Meghan Grosse is a critical media scholar whose work focuses on media history, new media, and the continuities between them.
Meghan holds a B.A. from Lake Forest College in communication and politics, an M.A. in communication from the University of Illinois at Chicago, and a Ph.D. in communication and media studies from the University of Illinois at Urbana-Champaign. Her undergraduate thesis, “National Public Radio’s Great Leap Forward: Space, Power, and Audience in NPR’s Move Online” focuses on concerns for localism and shifting perceptions of public interest in a new media landscape. Her masters thesis, “Maturing or Dying?: Historicizing Contemporary Radio and Online Audio Delivery” emphasizes the degree to which new media are extensions of rather than replacements to old media, existing in an interconnected landscape of communication activity. Her concentration is on the intersection of new media, media history, and critical media theory. Currently, her primary research looks at the history of the 1990s internet, the Clinton administration policies that defined internet governance of that era, and the ways in which this policy was exported and understood internationally.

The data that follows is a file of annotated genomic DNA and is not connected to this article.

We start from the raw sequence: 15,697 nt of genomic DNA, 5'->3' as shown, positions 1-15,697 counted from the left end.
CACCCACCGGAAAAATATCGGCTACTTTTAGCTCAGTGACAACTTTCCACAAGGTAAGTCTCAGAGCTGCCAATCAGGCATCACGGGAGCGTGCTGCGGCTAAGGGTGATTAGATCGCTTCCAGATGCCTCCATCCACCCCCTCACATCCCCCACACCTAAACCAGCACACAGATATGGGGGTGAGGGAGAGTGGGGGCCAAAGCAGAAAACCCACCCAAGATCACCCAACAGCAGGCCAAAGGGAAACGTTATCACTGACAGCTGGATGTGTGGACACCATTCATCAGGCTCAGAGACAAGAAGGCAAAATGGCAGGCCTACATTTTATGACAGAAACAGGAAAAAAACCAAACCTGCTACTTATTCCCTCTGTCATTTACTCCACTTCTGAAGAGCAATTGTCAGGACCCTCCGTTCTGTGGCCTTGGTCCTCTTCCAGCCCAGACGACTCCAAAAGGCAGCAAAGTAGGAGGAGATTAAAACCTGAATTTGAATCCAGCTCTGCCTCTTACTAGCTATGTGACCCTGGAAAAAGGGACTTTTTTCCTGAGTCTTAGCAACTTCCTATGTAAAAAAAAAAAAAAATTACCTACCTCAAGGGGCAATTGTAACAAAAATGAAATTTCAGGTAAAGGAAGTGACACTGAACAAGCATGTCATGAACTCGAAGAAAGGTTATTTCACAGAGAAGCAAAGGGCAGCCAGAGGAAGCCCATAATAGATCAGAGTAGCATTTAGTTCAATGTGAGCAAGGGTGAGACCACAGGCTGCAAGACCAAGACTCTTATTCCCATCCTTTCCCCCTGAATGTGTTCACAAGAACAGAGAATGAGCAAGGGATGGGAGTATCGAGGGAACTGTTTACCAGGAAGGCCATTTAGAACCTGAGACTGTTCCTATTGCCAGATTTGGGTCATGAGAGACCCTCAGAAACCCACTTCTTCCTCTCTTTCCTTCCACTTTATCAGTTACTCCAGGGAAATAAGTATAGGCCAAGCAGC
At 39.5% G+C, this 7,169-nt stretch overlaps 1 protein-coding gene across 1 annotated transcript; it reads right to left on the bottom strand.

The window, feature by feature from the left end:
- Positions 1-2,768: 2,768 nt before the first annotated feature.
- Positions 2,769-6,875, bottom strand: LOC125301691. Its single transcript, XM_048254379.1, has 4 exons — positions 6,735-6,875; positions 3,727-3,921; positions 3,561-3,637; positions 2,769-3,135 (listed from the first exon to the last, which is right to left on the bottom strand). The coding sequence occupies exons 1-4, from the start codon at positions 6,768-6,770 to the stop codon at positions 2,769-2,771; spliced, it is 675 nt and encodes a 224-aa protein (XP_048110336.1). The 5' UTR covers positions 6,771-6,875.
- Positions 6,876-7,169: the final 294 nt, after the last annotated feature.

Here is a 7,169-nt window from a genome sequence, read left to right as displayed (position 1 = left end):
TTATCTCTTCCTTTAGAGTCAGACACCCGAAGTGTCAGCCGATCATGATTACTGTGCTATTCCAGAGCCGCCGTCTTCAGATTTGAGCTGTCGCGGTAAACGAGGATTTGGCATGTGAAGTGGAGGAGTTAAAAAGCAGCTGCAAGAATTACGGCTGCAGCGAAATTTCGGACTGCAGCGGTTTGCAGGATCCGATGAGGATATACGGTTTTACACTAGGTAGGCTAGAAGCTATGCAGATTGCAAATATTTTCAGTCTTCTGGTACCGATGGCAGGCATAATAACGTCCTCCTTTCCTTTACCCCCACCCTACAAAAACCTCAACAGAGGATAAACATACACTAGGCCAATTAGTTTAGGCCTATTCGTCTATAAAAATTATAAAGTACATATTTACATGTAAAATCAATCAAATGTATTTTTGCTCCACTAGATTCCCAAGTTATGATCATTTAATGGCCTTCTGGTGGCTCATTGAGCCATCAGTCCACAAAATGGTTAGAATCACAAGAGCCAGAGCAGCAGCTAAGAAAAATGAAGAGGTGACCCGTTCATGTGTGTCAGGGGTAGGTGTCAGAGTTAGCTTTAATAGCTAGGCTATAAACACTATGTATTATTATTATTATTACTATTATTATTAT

- CMS 101, Introduction to Communication and Media Studies
- CMS 150, Public Speaking
- FYS 101-37, Fake News: Media Literacy in the Digital Age
- CMS 250, Intermediate Communication and Media Theory
- CMS 294, International Communication
- CMS 294, Persuasion: The User Experience
- CMS 394, Creative and Information Economies
- CMS 394/POL 334, Media and Politics